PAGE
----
Screens at the Northwest Film Center's School of Film, 934 SW Salmon Street.


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Sat, Oct 18, 2014
at 1 PM

HOME MOVIE DAY 2014

The Film Center and Oregon Historical Society are excited to celebrate treasures lost and found at the worldwide Home Movie Day. Pull out your home movies—8mm, Super 8mm and 16mm film (no video please!)—and share them on the big screen with fellow film enthusiasts. We’ll also show films from the Moving Image Collections of the Historical Society and Film Center. Learn how best to care for your films, enjoy some tasty treats and play Home Movie Day Bingo, too. For more information, visit homemoviedaypdx.tumblr.com.

1 p.m. - 5 p.m.

FREE ADMISSION.


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Mon, Oct 27, 2014
at 7 PM

CINEMA PROJECT AND NWFC PRESENT (UN) FIXED TERRA FIRMA: ANALOG FILMS FROM ARTIST-RUN LABS (I)

Celluloid-based filmmaking is alive and well in Europe, thanks to a network of film labs dedicated to both the preservation of technology and cinematic experimentation. This two-night program features work from three artist-run cooperatives: L’Abominable in La Courneuve, France; Labor Berlin in Berlin, Germany; and Labo Bruxelles in Brussels, Belgium. While the artists associated with these labs produce work in a variety of styles, the films selected for these two evenings are similar in demonstrating extremes of the photographic process.

Monday night's films:

PARTIES VISIBLE ET INVISIBLE D’UN ENSEMBLE SOUS TENSION
FRANCE 2009
DIRECTOR: EMMANUEL LEFRANT
In these landscapes in fusion, it’s the logic of a world that reveals itself. A bipolar world, where invisible takes shape with the visible, where the first dissolves itself into the second and vice versa. (7 mins.— L’Abominable)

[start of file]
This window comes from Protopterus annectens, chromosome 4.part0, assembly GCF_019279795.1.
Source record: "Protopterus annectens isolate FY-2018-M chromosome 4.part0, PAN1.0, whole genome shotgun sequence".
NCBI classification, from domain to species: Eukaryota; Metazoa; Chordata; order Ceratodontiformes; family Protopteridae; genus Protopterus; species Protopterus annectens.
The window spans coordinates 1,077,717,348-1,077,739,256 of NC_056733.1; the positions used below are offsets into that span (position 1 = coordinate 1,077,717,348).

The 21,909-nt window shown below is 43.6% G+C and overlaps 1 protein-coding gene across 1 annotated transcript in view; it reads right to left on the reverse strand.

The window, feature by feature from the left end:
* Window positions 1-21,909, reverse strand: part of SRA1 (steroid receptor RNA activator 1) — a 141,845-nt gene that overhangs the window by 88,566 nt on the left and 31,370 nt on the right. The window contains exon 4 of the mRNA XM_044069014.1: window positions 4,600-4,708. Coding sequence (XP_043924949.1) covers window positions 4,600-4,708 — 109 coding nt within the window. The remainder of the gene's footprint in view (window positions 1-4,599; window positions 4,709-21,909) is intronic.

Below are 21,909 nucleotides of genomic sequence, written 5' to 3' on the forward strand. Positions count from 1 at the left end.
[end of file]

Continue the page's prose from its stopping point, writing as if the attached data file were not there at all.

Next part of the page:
TAHOUSSE
FRANCE 2006
DIRECTORS: OLIVIER FOUCHARD, MAHINE ROUHI
“In the Alps, in Kurdistan, in Tchecheny... It all begins with a blue tree – BLACK – Then, clouds raking the earth of a lost valley – swirling clouds at the speed of terror – BLACK – images returning from beyond the war volcanoes.”—Light Cone (31 mins.—L’Abominable)
 
H(i)J
GERMANY 2009
DIRECTOR: GUILLAUME CAILLEAU
A hand-processed film that is extremely rich in contrast. More than with standard black–and–white material, the black and white here seem to lead their own lives, conquering the entire film frame in turns. (6 mins.—Labor Berlin)
 
DIDAM
FRANCE 2000
DIRECTOR: MAHINE ROUHI, OLIVIER FOUCHARD
“Rouhi and Fouchard set their cameras in grandiose virgin landscapes and edit their film to the rolling of thunder or the shadow of a cloud passing. The intense work on the film medium (colors, contrasts, negatives) reinstates nature as piercingly primeval.” —Emeric de Lastens (11 mins.—L’Abominable)
 

Co-presented by Cinema Project and Northwest Film Center.


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Tue, Oct 28, 2014
at 7 PM

CINEMA PROJECT AND NWFC PRESENT (UN) FIXED TERRA FIRMA: ANALOG FILMS FROM ARTIST-RUN LABS (II)

Celluloid-based filmmaking is alive and well in Europe, thanks to a network of film labs dedicated to both the preservation of technology and cinematic experimentation. This two-night program features work from three artist-run cooperatives: L’Abominable in La Courneuve, France; Labor Berlin in Berlin, Germany; and Labo Bruxelles in Brussels, Belgium. While the artists associated with these labs produce work in a variety of styles, the films selected for these two evenings are similar in demonstrating extremes of the photographic process.

Tuesday night's film:

GRADUAL SPEED
BELGIUM 2013
DIRECTOR: ELS VAN RIEL
In Els van Riel’s GRADUAL SPEED, the image in each vignette appears through time much like a photograph developing while the hum and crackle of vibrating dust erupts on the optical track. (52 mins.– Labo Bruxelles)